Nightmares and Galantamine

Q. Dear Dr. Dean,

I have a question regarding your galantamine products. My doctor gave me a test that suggested I may be developing Alzheimer’s. A spinal tap indicated that I have a 60% chance of developing this dementia, and a PET scan reported plaque in my hippocampus. I’ve also had symptoms of short-term memory loss.

I take 6 capsules of your galantamine formulation, as well as a slew of other supplements.

Recently I have had VIVID nightmares and have awakened screaming or falling out of bed. I am 78 years old and have an education of MA+.

Is there any information that galantamine taken in high doses for a long time (I’ve been taking it for almost a year now) can cause-over stimulation of the brain, and result in vivid dreams and nightmares?

BARBARA, Sarasota, FL

A. Dear Barbara,

Thanks for your report. Sorry to hear of your adverse experiences.

This is the first I had heard of anyone having problems with galantamine. Nevertheless, I know that “anything can cause anything,” so we searched the literature. I was surprised to find that an article had JUST been published, describing symptoms similar to those that you reported.

The article was appropriately titled “Galantamine-associated nightmares and anxiety,” by Drs. JM Corbo, JN Brown, and JM Moss, of the Department of Medical Education, University of Pittsburgh Medical Center St. Margaret, Pittsburgh, Pennsylvania 15215. The article was published in the April, 2013 issue of The Consultant Pharmacist—the Journal of the American Society of Consultant Pharmacists (28(4):243–6).

The case report involved a 90-year old male who was initiated on galantamine 4 mg twice daily for 10 days, followed by 8 mg twice daily thereafter. Upon follow-up in the geriatric clinic, the patient complained of nightmares and associated anxiety. The nightmares developed only after starting galantamine, and became worse with increasing doses. Upon discontinuation of galantamine, the patient reported no further occurrences of nightmares or anxiety, and his memory function remained stable. The authors concluded that galantamine-associated nightmares are an uncommon adverse event, and suspected they may have been exacerbated by too-rapid titration. They reassured that such adverse events would be unlikely to cause physical harm to the patient, but cautioned that such sleep abnormalities have the potential to decrease a patient’s quality of life.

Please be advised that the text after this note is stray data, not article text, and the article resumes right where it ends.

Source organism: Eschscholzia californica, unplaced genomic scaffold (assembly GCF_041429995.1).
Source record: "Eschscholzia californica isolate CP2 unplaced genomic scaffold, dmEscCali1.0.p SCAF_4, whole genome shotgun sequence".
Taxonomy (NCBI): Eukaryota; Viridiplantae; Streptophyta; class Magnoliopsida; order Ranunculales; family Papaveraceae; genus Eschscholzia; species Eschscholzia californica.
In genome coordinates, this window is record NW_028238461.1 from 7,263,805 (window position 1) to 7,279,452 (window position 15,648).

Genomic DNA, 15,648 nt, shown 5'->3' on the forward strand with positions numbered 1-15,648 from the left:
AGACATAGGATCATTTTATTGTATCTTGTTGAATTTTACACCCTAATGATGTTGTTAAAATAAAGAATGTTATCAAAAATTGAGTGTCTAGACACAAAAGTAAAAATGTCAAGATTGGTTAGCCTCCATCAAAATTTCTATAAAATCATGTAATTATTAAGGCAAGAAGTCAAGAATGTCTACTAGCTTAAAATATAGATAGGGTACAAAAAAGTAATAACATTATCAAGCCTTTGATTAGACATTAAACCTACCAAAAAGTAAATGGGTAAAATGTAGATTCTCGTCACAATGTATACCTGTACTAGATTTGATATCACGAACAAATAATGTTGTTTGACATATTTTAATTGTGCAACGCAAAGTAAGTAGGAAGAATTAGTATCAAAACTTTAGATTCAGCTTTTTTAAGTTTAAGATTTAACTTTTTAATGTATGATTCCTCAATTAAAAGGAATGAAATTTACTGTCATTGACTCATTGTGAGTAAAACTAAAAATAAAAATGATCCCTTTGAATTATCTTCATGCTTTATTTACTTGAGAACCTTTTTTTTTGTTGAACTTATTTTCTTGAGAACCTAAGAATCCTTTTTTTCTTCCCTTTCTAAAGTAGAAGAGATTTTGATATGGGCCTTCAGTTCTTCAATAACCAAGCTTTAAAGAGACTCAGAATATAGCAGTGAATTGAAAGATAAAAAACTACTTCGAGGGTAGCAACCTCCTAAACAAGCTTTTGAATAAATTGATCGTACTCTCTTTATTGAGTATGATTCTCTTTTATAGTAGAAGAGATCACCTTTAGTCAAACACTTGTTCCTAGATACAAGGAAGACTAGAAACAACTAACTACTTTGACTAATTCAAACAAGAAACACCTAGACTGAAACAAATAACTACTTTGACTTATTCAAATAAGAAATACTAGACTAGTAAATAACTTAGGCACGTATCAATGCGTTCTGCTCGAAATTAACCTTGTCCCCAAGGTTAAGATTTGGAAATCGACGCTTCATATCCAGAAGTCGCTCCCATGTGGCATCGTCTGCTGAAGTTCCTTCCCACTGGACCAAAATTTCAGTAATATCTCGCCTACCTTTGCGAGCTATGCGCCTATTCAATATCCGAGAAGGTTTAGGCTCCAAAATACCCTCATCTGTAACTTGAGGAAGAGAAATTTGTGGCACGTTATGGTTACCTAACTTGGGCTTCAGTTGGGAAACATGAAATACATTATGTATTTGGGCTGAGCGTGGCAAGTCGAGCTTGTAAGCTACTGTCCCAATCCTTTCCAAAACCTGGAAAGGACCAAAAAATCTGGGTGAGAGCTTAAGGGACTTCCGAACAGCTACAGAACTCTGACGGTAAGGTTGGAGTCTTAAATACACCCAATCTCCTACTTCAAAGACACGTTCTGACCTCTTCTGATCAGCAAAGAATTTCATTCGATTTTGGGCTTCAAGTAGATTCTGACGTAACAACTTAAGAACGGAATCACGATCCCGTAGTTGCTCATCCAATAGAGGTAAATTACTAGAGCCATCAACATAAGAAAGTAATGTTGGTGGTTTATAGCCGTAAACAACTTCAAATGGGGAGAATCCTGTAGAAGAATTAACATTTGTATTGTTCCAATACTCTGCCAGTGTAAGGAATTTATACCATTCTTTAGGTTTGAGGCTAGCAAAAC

Needless to say, this was a very timely report. I suggest that you go off galantamine and wait until you are no longer having nightmares or anxiety, and then resume galantamine at a lower dose and slowly increase the dose to one that you are comfortable with.

The cholinergic neurotransmitters that are increased with galantamine may have resulted in excessive stimulation, and “pushed you over the edge.” Like someone who does well with one or two cups of coffee, but finds four or five too stimulating.

I hope this information helps—and thanks again for bringing this to our attention,
Ward Dean, M.D.

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